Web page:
Dry Powder Inhaler: Probing the Particulate Microstructure of the Aerodynamic Particle Size in Combination Products
The in vitro aerosol performance of two combination dry powder inhaler (DPI) products, Foster® NEXThaler® and Seretide® Diskus® were investigated with single particle aerosol mass spectrometry (SPAMS). The in-vitro pharmaceutical performance is markedly different for both inhalers. Foster® NEXThaler® generates a higher fine particle fraction (FPF <5 μm) and a much higher relative extra fine particle fraction (eFPF <2 μm). In terms of the composition of the aerodynamic particle size distribution (APSD), it could be verified with SPAMS that overall Foster® NEXThaler® emits a significantly higher number of fine and extra fine particles with a median aerodynamic diameter (MAD) of 2.1 μm while Seretide® Diskus® had a larger MAD of 3.1 μm. Additionally, the interactions between the two active pharmaceutical ingredients (APIs) in both products are different. While Seretide® emits a significant (37%) number of co-associated API particles, only a negligible number of co-associated API particles were found in Foster® NEXThaler® (<1%). A major difference with Foster® NEXThaler® is that it contains magnesium stearate (MgSt) as a second excipient besides lactose in a so-called ‘dual excipient’ platform. The data generated using SPAMS suggested that nearly all of the beclomethasone dipropionate particles in Foster® NEXThaler® also contain MgSt and must therefore be co-associated with this additional excipient. This may help explain why beclomethasone dipropionate in Foster® NEXThaler® forms less particle co-associations with the second API, formoterol fumarate, shows a lower cohesive strength in respect to beclomethasone itself and why both APIs exhibit superior detachment from the carrier as evidenced by the increased eFPF and smaller MAD.
There are distinct differences in the relative in vitro pharmaceutical performance of Foster® NEXThaler® and Seretide® Diskus®. Foster® NEXThaler® generates a higher fine particle fraction for both APIs (FPF <5 μm) and furthermore also emits a significantly higher relative eFPF (extra fine particle fraction <2 μm). SPAMS was able to successfully distinguish and characterize the two different formulations in the range of 0-10 μm where a much higher number of particles with a small MAD were detected from Foster® NEXThaler® compared to Seretide® Diskus®. Furthermore, SPAMS showed that both products emit APIs in different relative particulate states and particulates with distinctly different characteristics, suggesting that the interactions between the APIs and excipients in both tested combination products are very different. The Seretide® APSD profile contained a relatively high number of co-associated API particles of FP and SX. As there is no fine lactose in the Seretide® Diskus® formulation, the co-associated particles are formed of APIs without any excipient particles involved. The Foster® NEXThaler® formulation only exhibited a negligible number of co-associated API particles of BDP and FF. Interestingly, large peaks for the presence of magnesium stearate (m/z=+24) were detected in the mass spectra of beclomethasone dipropionate in Foster® NEXThaler®. This would suggest that the BDP particles in Foster® NEXThaler® are somehow co-associated with MgSt (but not with FF). It is possible that in the manufacturing process BDP was processed (co-milled) together with MgSt to improve dispersion mechanics. Another explanation may be that the BDP or the lactose carrier are receiving a MgSt-coating that would prevent the co-association or agglomeration of the particles and moreover facilitate detachment from carrier. This would then result in high in vitro performance (eFPF) and a relatively fine APSD profile compared to a product not engineered in this way like the Seretide® formulation. It is not possible to explain this as being simply due to the presence of MgSt. However, since MgSt has been described as being a FCA in DPI formulations, it is possible that this ternary excipient is indeed capable of affecting the interparticulate forces in DPI formulations resulting in high in vitro performance.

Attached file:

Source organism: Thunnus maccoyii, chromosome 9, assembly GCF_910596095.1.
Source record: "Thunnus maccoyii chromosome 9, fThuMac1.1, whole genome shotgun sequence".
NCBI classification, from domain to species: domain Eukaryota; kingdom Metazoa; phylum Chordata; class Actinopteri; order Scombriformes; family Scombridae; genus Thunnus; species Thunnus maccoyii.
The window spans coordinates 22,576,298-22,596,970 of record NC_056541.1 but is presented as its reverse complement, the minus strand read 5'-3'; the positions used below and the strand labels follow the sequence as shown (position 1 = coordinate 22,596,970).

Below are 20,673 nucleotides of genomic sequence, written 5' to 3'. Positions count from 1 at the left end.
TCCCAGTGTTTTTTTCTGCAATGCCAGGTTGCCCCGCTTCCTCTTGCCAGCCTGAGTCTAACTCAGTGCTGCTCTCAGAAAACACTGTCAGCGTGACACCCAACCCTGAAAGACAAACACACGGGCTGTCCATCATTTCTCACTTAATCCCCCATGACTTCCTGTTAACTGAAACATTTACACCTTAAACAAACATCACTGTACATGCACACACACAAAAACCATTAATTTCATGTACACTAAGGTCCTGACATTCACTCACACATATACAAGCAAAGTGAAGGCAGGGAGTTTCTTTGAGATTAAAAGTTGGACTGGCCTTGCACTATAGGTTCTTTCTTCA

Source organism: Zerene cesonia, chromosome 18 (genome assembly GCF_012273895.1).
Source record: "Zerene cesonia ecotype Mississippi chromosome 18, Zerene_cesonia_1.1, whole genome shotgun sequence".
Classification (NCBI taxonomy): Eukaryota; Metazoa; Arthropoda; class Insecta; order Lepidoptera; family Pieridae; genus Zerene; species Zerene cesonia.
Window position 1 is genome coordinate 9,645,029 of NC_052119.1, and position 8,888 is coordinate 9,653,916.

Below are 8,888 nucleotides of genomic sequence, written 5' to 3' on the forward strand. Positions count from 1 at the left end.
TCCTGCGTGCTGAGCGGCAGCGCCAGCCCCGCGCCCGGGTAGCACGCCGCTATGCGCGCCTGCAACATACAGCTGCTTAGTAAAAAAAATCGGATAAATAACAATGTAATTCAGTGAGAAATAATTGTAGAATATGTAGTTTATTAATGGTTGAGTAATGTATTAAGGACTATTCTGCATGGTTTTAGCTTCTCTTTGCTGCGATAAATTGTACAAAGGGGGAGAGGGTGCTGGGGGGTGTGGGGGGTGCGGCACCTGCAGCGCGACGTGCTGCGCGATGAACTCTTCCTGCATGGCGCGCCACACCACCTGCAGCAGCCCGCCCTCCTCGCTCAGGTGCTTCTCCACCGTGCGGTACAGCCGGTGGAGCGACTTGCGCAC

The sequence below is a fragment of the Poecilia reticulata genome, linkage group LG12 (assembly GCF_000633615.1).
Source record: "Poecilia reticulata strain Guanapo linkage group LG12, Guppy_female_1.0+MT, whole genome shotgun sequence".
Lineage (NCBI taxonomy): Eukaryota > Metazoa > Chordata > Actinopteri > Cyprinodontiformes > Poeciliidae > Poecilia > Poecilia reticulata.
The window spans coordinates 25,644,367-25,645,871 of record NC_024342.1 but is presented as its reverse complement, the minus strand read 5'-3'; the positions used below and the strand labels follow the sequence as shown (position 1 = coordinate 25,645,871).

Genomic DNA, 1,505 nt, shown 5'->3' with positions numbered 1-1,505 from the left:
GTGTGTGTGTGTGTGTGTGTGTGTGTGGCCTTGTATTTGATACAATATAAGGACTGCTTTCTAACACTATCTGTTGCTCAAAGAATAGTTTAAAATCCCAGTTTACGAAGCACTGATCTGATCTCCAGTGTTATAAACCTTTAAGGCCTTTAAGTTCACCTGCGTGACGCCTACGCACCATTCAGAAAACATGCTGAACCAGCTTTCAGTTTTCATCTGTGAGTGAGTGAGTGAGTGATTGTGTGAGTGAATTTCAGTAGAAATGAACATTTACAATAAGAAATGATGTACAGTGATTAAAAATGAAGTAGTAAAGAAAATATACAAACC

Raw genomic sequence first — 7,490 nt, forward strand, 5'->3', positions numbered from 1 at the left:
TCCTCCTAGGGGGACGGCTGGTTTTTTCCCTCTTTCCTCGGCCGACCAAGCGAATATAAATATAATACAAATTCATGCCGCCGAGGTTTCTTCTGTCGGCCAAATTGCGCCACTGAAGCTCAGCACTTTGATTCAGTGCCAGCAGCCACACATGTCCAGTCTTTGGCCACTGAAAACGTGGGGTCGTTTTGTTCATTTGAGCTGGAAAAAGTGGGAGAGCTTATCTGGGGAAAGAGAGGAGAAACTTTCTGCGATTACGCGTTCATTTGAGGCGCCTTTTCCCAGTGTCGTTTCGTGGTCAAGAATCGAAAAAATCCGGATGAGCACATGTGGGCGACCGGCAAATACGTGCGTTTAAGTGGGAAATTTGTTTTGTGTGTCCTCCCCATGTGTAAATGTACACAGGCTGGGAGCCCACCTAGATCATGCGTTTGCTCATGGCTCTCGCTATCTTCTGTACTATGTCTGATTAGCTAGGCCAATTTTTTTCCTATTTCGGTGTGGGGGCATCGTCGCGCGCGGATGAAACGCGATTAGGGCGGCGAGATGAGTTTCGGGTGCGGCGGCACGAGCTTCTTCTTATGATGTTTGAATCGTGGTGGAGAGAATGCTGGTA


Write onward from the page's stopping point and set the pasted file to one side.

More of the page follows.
These studies suggest that the SPAMS technique may be used to investigate the nature of API particulates and provide feedback control for the level of particle co- association (API-API or API-excipient) in early-phase development of inhaled products. A SPAMS with separate desorption and ionization lasers firing at a different wavelengths could potentially detect co-associations not only between APIs, but also between API and excipients (lactose or force control agents) . This makes the SPAMS technique an attractive additional technique in the field of pharmaceutical aerosol analysis and complementary to the current standard of impactor/HPLC-analysis.
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